Costa Rica course explores biological problems
Students studied under the Costa Rican sun and rain for their Block 3 course, Biological Problems.
The group traveled to the Osa Verde Biological Station, owned by Osa Conservation, near the southern tip of the Osa Peninsula. It’s among the most biologically diverse areas in the world. Students were tasked with investigating a biological problem, collecting and interpreting data, and writing a research report all in one block.
“This was our BIO 485 course, which means it is our final project for our majors, which is exciting,” said Kaylee Crouse ’19. “While we were there, we focused on one newly-created project at Osa Conservation.”
Osa Conservation is working to restore the site from pasture land to tropical rainforest. The students’ main goal was studying and collecting data on that process. They explored whether adding coarse woody debris (piles of dead wood traditionally found in the forest when trees fall) or planting a fast-growing species of trees would attract reptiles and amphibians back to the land as part of the restoration process.
This course is about doing research, giving students an opportunity to pursue a single project for an entire block. The students spend most days in the field collecting data. At the start of the course, when not in the field, they focus on reading and gaining background information. Toward the end of the course, when they have some data, they shift to analyzing their data and writing a scientific report.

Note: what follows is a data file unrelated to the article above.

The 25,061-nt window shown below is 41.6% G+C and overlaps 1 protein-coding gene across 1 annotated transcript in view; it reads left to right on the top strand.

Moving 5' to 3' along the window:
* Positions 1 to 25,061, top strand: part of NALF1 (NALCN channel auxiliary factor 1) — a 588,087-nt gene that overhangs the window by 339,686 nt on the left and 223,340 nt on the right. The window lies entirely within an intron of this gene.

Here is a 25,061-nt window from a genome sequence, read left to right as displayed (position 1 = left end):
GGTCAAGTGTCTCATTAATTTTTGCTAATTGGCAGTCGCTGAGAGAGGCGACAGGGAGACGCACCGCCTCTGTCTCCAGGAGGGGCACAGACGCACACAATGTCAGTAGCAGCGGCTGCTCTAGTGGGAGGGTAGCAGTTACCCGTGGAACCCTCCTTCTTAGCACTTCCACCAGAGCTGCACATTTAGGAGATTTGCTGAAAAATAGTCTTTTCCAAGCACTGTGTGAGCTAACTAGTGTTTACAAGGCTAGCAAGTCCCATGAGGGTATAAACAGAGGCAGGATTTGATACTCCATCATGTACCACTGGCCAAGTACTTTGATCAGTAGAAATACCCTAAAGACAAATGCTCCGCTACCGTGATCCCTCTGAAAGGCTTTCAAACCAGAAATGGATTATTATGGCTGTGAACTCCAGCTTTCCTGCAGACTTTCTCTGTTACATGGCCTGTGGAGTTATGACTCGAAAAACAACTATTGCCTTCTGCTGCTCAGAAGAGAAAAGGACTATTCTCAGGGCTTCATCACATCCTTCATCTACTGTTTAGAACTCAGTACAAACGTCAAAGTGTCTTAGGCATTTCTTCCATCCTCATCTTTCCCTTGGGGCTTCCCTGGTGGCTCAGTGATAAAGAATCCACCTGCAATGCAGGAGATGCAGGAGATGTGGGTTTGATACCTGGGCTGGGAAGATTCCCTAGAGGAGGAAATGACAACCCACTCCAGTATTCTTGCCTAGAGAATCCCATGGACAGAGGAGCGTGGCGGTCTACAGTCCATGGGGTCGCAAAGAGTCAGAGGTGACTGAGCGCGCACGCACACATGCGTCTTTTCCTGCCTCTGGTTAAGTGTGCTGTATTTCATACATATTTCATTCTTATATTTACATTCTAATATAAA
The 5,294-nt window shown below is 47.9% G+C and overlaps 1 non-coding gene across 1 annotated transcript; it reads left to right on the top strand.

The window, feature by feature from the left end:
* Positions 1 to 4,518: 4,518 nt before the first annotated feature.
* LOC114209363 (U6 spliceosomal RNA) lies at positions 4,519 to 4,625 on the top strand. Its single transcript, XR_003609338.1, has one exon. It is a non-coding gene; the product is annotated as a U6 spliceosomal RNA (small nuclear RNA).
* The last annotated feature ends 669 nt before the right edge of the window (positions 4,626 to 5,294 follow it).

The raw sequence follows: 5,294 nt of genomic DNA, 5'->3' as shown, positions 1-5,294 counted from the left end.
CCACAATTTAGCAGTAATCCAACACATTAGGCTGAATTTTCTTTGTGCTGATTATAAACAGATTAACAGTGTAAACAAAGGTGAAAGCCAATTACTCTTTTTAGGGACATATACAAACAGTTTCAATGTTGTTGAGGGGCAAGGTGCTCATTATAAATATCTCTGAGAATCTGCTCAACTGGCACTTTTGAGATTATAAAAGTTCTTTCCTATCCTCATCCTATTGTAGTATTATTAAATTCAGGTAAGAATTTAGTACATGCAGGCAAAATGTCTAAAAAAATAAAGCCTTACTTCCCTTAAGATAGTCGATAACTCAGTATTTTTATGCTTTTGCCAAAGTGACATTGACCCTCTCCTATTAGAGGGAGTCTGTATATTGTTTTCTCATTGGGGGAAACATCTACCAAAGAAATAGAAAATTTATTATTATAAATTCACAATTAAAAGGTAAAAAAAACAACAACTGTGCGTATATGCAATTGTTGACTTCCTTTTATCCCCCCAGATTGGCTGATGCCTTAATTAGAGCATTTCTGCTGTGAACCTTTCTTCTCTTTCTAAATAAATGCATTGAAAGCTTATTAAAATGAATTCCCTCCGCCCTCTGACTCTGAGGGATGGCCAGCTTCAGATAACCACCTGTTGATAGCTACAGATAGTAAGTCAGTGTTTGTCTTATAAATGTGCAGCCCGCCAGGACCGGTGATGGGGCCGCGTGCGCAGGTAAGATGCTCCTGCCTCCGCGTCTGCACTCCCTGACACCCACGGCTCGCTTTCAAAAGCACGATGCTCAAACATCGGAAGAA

Since it was a new project, Crouse said the process was a challenge. At the end of the three weeks, Crouse was surprised at how quickly the class bonded. The course also helped her see the wonder of the world around her.
“My biggest takeaway was realizing and remembering how wonderful and important wildlife is,” Crouse said. “One of our first days there, we were sitting at the station and within an hour we saw three species of monkeys. It was just amazing and relieving to be surrounded by so much nature.”
While the students learn a lot about tropical biodiversity, that may not be the most important lesson overall.
They learn that they can work in any weather, deal with adverse conditions, and still enjoy what they are doing. They learn to recognize all of the monkey species in Costa Rica, that scorpions fluoresce under blacklight, and that yuca, tamarindo, and chiverre are foods. A key component is that the students are conducting field work and giving the career of a biologist, a real test-drive.
For Crouse, a life of biology is definitely in her future.
“I want to go into conservation and education, and that’s exactly what we did our entire trip,” Crouse said. “I realized through this course that I love field work and that there are lots of research field assistant opportunities out there, even at Osa! I think it opened a new post-graduation career path for me!”